Sunday, September 28, 2014

News of the Week: 29 September - 3 October 2014


Last week Grade 4 & 5 took the MAP reading test on Thursday. The MAP math test is this Tuesday 30 September, and the language usage test is Thursday 2 October. Male sure your child gets a good night's sleep the night before the test, and eats a healthy breakfast the morning of the test. You will receive reports about your child's scores soon.


The Minister of the Interior announced that Tabaksi will be celebrated in Mali on Sunday 5th October
. Due to this, AISB will change AISB's Tabaski holiday from Friday 3rd October to Monday 6th October.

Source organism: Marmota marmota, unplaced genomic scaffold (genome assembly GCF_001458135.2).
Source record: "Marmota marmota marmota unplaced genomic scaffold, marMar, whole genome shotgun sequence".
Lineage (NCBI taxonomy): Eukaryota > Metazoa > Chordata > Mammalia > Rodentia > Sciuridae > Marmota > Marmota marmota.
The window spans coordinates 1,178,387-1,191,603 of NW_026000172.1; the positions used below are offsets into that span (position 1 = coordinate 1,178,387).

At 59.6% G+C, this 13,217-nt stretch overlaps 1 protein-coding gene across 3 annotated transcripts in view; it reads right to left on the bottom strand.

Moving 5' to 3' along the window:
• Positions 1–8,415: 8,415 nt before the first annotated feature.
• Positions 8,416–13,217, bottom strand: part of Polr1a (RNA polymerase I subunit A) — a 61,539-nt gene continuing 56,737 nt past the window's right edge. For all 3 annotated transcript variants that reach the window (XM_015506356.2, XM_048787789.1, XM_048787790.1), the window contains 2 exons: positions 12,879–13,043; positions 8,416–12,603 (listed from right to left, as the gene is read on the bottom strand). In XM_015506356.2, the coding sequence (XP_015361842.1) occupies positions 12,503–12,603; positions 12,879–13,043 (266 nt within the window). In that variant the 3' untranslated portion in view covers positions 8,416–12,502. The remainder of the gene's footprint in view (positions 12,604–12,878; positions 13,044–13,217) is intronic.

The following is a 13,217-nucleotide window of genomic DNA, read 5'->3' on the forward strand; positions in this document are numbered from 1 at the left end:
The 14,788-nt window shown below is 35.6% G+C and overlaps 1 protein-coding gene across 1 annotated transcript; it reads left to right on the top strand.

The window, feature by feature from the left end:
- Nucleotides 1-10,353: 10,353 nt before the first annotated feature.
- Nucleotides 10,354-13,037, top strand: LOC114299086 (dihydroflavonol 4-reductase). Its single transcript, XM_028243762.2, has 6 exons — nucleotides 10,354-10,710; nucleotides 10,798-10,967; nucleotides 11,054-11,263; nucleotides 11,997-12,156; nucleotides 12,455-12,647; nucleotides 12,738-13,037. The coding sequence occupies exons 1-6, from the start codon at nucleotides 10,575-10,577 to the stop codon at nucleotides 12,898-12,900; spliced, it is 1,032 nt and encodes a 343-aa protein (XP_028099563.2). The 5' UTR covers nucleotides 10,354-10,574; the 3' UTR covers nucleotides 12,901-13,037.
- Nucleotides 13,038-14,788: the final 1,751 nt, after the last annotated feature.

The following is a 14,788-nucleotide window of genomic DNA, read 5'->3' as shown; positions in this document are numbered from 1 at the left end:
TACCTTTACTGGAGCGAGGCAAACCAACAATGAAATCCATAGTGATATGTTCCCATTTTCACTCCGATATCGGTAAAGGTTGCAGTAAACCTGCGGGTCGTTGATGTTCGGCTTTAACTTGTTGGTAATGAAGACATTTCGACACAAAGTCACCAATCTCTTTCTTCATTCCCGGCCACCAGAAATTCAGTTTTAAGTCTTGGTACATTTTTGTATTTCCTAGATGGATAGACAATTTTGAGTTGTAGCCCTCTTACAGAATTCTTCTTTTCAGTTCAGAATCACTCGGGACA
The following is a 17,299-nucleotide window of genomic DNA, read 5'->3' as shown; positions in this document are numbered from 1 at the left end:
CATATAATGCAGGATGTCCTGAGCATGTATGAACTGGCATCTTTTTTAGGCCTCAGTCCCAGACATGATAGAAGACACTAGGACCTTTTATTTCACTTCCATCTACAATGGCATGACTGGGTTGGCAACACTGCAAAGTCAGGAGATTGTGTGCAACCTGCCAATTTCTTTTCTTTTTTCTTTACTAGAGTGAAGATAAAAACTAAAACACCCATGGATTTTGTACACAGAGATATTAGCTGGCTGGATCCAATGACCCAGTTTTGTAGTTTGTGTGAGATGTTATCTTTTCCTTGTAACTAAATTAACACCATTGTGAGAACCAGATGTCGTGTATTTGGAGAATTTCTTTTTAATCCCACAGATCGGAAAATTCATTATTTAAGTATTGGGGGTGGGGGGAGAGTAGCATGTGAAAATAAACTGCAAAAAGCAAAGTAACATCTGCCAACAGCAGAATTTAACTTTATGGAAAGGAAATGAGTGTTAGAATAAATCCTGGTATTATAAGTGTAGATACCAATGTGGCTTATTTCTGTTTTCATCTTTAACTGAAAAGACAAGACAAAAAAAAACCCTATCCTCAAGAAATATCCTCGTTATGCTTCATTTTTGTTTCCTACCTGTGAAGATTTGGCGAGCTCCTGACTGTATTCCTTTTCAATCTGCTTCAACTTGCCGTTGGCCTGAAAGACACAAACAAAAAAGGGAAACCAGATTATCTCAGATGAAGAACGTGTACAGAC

AISB will be closed on Monday 6th October.


Last week students continued reading The Trumpet of the Swan by E. B. White. Before reading each day, students explored the novel's themes each day through various mediums. On Wednesday they studied the biography of Thomas Edison to see how he was a model for perseverance:

Students also analyzed a Dali painting to understand why the artist would compare and contrast swans and elephants, two seemingly different animals:

Salvador Dali, (1904 - 1989), Spanish
Swans Reflecting Elephants, 1937, oil on canvas, 51 x 77 cm

Students learned the following new vocabulary words from the novel over the past week:

sanctuary (safe place)
desperate (willing to do anything to get something)
linger (hang around)
malodorous (bad smell)
plumage (feathers on a bird)

First they try determine the word using context clues in the surrounding sentences, and by looking at how the word is used in the novel.